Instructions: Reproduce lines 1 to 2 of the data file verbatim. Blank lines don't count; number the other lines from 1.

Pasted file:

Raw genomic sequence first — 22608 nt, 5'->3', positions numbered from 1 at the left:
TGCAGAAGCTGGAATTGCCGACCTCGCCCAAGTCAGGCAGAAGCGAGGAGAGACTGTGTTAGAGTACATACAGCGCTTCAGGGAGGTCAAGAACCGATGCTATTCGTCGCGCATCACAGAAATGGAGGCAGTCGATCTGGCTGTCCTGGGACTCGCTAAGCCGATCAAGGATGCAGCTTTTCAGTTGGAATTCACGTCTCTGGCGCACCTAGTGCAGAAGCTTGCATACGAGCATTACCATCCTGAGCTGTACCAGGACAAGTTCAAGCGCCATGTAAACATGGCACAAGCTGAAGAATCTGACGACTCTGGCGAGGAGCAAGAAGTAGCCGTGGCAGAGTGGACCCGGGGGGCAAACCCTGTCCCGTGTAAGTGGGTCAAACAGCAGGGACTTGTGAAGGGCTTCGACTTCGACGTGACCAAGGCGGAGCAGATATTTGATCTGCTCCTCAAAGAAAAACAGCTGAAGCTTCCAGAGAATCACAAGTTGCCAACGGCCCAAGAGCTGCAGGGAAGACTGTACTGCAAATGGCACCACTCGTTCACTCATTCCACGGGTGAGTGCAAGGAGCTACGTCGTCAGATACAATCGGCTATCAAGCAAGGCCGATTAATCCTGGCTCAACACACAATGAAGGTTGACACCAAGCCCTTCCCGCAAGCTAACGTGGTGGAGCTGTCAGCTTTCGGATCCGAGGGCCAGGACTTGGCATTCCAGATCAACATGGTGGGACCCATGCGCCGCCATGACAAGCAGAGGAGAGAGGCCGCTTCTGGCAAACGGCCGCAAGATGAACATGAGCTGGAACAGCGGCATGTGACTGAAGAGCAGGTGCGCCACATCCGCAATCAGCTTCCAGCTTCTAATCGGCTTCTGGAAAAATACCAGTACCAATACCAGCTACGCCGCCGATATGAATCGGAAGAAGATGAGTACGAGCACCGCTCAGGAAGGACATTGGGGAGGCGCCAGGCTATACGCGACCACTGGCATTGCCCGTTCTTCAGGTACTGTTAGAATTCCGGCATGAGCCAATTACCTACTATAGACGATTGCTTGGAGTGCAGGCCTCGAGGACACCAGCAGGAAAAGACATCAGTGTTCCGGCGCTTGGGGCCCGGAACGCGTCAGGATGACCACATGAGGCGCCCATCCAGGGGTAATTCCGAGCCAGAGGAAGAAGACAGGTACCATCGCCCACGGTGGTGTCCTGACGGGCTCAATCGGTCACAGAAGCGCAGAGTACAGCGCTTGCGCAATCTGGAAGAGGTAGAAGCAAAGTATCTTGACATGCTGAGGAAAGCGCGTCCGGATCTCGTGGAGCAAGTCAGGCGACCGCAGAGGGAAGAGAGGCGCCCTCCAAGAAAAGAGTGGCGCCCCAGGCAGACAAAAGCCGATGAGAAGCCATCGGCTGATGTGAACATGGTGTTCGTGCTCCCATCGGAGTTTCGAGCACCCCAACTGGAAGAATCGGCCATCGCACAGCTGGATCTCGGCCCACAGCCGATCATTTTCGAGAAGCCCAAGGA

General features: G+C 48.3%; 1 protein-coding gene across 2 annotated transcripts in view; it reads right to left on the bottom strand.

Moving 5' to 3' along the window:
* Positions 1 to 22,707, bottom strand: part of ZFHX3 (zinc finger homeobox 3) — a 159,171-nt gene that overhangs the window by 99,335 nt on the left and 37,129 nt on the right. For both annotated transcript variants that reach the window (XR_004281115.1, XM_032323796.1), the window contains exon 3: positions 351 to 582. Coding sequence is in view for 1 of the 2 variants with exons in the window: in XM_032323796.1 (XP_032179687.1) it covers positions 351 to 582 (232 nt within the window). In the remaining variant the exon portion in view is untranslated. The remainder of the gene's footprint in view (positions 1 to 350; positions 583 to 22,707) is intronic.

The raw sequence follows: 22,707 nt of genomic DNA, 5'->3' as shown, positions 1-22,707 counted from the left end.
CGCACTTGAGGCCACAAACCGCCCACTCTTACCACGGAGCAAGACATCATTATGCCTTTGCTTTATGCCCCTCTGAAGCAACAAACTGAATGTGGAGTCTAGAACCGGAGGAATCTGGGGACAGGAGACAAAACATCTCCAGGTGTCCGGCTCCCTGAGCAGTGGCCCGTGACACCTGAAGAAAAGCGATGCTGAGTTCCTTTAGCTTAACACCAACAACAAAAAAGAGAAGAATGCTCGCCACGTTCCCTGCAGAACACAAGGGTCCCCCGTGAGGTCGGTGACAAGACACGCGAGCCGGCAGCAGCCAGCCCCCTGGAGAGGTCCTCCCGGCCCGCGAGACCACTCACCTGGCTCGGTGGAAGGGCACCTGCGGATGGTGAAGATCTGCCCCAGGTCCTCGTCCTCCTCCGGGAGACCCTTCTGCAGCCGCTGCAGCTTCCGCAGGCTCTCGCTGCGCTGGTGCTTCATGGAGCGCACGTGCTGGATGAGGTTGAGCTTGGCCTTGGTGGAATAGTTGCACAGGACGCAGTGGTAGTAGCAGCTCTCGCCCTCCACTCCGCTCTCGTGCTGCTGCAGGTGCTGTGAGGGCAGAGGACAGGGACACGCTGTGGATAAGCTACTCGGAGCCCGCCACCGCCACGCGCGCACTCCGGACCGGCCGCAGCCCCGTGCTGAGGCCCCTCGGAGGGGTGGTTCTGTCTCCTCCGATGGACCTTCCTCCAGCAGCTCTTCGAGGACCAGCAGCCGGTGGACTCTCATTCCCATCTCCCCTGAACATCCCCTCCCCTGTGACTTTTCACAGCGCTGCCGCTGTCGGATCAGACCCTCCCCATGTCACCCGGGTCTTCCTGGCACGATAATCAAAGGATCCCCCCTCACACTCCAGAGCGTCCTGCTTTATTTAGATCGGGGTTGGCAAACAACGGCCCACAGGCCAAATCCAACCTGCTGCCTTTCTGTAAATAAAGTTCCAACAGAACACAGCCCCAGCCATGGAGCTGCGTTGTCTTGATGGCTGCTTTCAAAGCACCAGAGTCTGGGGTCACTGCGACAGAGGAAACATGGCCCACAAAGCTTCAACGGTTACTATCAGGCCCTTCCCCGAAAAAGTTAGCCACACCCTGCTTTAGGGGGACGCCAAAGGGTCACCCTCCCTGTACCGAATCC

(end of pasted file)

Raw genomic sequence first — 22608 nt, 5'->3', positions numbered from 1 at the left:
TGCAGAAGCTGGAATTGCCGACCTCGCCCAAGTCAGGCAGAAGCGAGGAGAGACTGTGTTAGAGTACATACAGCGCTTCAGGGAGGTCAAGAACCGATGCTATTCGTCGCGCATCACAGAAATGGAGGCAGTCGATCTGGCTGTCCTGGGACTCGCTAAGCCGATCAAGGATGCAGCTTTTCAGTTGGAATTCACGTCTCTGGCGCACCTAGTGCAGAAGCTTGCATACGAGCATTACCATCCTGAGCTGTACCAGGACAAGTTCAAGCGCCATGTAAACATGGCACAAGCTGAAGAATCTGACGACTCTGGCGAGGAGCAAGAAGTAGCCGTGGCAGAGTGGACCCGGGGGGCAAACCCTGTCCCGTGTAAGTGGGTCAAACAGCAGGGACTTGTGAAGGGCTTCGACTTCGACGTGACCAAGGCGGAGCAGATATTTGATCTGCTCCTCAAAGAAAAACAGCTGAAGCTTCCAGAGAATCACAAGTTGCCAACGGCCCAAGAGCTGCAGGGAAGACTGTACTGCAAATGGCACCACTCGTTCACTCATTCCACGGGTGAGTGCAAGGAGCTACGTCGTCAGATACAATCGGCTATCAAGCAAGGCCGATTAATCCTGGCTCAACACACAATGAAGGTTGACACCAAGCCCTTCCCGCAAGCTAACGTGGTGGAGCTGTCAGCTTTCGGATCCGAGGGCCAGGACTTGGCATTCCAGATCAACATGGTGGGACCCATGCGCCGCCATGACAAGCAGAGGAGAGAGGCCGCTTCTGGCAAACGGCCGCAAGATGAACATGAGCTGGAACAGCGGCATGTGACTGAAGAGCAGGTGCGCCACATCCGCAATCAGCTTCCAGCTTCTAATCGGCTTCTGGAAAAATACCAGTACCAATACCAGCTACGCCGCCGATATGAATCGGAAGAAGATGAGTACGAGCACCGCTCAGGAAGGACATTGGGGAGGCGCCAGGCTATACGCGACCACTGGCATTGCCCGTTCTTCAGGTACTGTTAGAATTCCGGCATGAGCCAATTACCTACTATAGACGATTGCTTGGAGTGCAGGCCTCGAGGACACCAGCAGGAAAAGACATCAGTGTTCCGGCGCTTGGGGCCCGGAACGCGTCAGGATGACCACATGAGGCGCCCATCCAGGGGTAATTCCGAGCCAGAGGAAGAAGACAGGTACCATCGCCCACGGTGGTGTCCTGACGGGCTCAATCGGTCACAGAAGCGCAGAGTACAGCGCTTGCGCAATCTGGAAGAGGTAGAAGCAAAGTATCTTGACATGCTGAGGAAAGCGCGTCCGGATCTCGTGGAGCAAGTCAGGCGACCGCAGAGGGAAGAGAGGCGCCCTCCAAGAAAAGAGTGGCGCCCCAGGCAGACAAAAGCCGATGAGAAGCCATCGGCTGATGTGAACATGGTGTTCGTGCTCCCATCGGAGTTTCGAGCACCCCAACTGGAAGAATCGGCCATCGCACAGCTGGATCTCGGCCCACAGCCGATCATTTTCGAGAAGCCCAAGGA